Teachers as Nation-Builders: The Power of Professional Capital


This article is adapted from a keynote address by Andy Hargreaves and Michael Fullan, based on their book, Professional Capital: Transforming Teaching in Every School (Teachers College Press, 2012). 

Reposted from JSD:

“Professional capital has a fundamental connection to transforming teaching every day, and we’ve seen many examples of this at work in schools and school systems around the world. Here, we explore the powerful idea of capital and articulate its importance for professional work, professional capacity, and professional effectiveness. Systems that invest in professional capital recognize that education spending is an investment in developing human capital from early childhood to adulthood, leading to rewards of economic productivity and social cohesion in the next generation (Hargreaves & Fullan, 2012). Professional capital requires attention not only to political and societal investments in education but also to leadership actions and educator needs, contributions, and career stages.

To enact change faster and more effectively, to reduce variation in effective teaching in a school or between and among schools in terms of networks, our advice is to use social capital. Use the group to change the group. This means developing how teachers as a team or group can best identify and respond to the needs of individual students. Back this up with the human capital that comes with being able to attract the best people in the profession, develop them as they come in, and build on that to be effective. Continuous professional development pays. The best way you can support and motivate teachers is to create the conditions where they can be effective day after day, together.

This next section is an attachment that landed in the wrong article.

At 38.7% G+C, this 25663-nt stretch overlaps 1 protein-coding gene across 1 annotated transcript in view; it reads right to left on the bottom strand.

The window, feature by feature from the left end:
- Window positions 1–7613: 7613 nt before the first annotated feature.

As we state in our book, “Professional capital is about enacting more equal, higher-attaining, more healthy countries in just about every way that counts. This is why successful countries treat their teachers as nation builders, and how they come to yield high returns in prosperity, social cohesion, and social justice.” Professional capital has turned out to be a “sticky concept” – it resonates with where people are and what they see as a promising and necessary solution. What we need now is a committed effort to implement this powerful conception of the profession across the system. The responsibility is ours. Let’s make professional capital our primary investment.

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